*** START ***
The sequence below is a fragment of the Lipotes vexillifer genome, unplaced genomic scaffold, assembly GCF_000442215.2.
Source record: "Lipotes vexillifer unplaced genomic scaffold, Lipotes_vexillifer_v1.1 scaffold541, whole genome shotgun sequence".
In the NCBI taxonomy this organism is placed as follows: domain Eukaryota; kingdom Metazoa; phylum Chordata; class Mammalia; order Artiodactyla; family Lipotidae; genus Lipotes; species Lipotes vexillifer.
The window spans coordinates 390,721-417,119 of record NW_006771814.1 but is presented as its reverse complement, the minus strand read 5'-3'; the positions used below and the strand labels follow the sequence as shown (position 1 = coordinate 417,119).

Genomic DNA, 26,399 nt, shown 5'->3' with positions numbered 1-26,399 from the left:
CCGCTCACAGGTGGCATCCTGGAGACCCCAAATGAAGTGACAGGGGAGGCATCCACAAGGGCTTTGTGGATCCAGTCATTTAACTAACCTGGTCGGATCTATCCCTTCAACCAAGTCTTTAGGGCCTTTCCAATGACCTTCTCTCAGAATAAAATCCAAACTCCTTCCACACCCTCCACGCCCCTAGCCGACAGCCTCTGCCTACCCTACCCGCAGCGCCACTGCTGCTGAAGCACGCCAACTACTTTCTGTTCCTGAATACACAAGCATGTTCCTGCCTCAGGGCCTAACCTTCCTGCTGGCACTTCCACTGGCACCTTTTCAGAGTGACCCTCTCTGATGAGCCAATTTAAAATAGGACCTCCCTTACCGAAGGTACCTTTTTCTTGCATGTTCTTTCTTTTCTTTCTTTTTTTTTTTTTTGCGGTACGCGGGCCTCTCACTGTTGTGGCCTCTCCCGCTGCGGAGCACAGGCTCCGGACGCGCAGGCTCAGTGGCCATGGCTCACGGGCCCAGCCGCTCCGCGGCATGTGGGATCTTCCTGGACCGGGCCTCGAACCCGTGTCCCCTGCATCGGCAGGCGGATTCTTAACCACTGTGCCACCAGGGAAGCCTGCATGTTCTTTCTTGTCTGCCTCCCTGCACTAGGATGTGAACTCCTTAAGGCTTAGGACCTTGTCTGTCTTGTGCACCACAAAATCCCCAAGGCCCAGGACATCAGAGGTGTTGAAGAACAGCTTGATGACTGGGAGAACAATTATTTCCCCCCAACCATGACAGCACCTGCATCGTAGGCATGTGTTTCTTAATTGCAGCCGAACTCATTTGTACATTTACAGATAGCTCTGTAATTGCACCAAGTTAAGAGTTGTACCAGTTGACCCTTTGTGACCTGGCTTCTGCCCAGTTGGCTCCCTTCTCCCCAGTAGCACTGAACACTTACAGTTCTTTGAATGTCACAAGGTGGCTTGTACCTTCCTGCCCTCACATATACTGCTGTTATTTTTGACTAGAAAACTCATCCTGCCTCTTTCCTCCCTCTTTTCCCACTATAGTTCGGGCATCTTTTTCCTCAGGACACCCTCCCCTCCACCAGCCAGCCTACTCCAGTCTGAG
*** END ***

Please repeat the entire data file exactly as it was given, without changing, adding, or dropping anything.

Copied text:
The sequence below is a fragment of the Lipotes vexillifer genome, unplaced genomic scaffold, assembly GCF_000442215.2.
Source record: "Lipotes vexillifer unplaced genomic scaffold, Lipotes_vexillifer_v1.1 scaffold541, whole genome shotgun sequence".
In the NCBI taxonomy this organism is placed as follows: domain Eukaryota; kingdom Metazoa; phylum Chordata; class Mammalia; order Artiodactyla; family Lipotidae; genus Lipotes; species Lipotes vexillifer.
The window spans coordinates 390,721-417,119 of record NW_006771814.1 but is presented as its reverse complement, the minus strand read 5'-3'; the positions used below and the strand labels follow the sequence as shown (position 1 = coordinate 417,119).

Genomic DNA, 26,399 nt, shown 5'->3' with positions numbered 1-26,399 from the left:
CCGCTCACAGGTGGCATCCTGGAGACCCCAAATGAAGTGACAGGGGAGGCATCCACAAGGGCTTTGTGGATCCAGTCATTTAACTAACCTGGTCGGATCTATCCCTTCAACCAAGTCTTTAGGGCCTTTCCAATGACCTTCTCTCAGAATAAAATCCAAACTCCTTCCACACCCTCCACGCCCCTAGCCGACAGCCTCTGCCTACCCTACCCGCAGCGCCACTGCTGCTGAAGCACGCCAACTACTTTCTGTTCCTGAATACACAAGCATGTTCCTGCCTCAGGGCCTAACCTTCCTGCTGGCACTTCCACTGGCACCTTTTCAGAGTGACCCTCTCTGATGAGCCAATTTAAAATAGGACCTCCCTTACCGAAGGTACCTTTTTCTTGCATGTTCTTTCTTTTCTTTCTTTTTTTTTTTTTTGCGGTACGCGGGCCTCTCACTGTTGTGGCCTCTCCCGCTGCGGAGCACAGGCTCCGGACGCGCAGGCTCAGTGGCCATGGCTCACGGGCCCAGCCGCTCCGCGGCATGTGGGATCTTCCTGGACCGGGCCTCGAACCCGTGTCCCCTGCATCGGCAGGCGGATTCTTAACCACTGTGCCACCAGGGAAGCCTGCATGTTCTTTCTTGTCTGCCTCCCTGCACTAGGATGTGAACTCCTTAAGGCTTAGGACCTTGTCTGTCTTGTGCACCACAAAATCCCCAAGGCCCAGGACATCAGAGGTGTTGAAGAACAGCTTGATGACTGGGAGAACAATTATTTCCCCCCAACCATGACAGCACCTGCATCGTAGGCATGTGTTTCTTAATTGCAGCCGAACTCATTTGTACATTTACAGATAGCTCTGTAATTGCACCAAGTTAAGAGTTGTACCAGTTGACCCTTTGTGACCTGGCTTCTGCCCAGTTGGCTCCCTTCTCCCCAGTAGCACTGAACACTTACAGTTCTTTGAATGTCACAAGGTGGCTTGTACCTTCCTGCCCTCACATATACTGCTGTTATTTTTGACTAGAAAACTCATCCTGCCTCTTTCCTCCCTCTTTTCCCACTATAGTTCGGGCATCTTTTTCCTCAGGACACCCTCCCCTCCACCAGCCAGCCTACTCCAGTCTGAG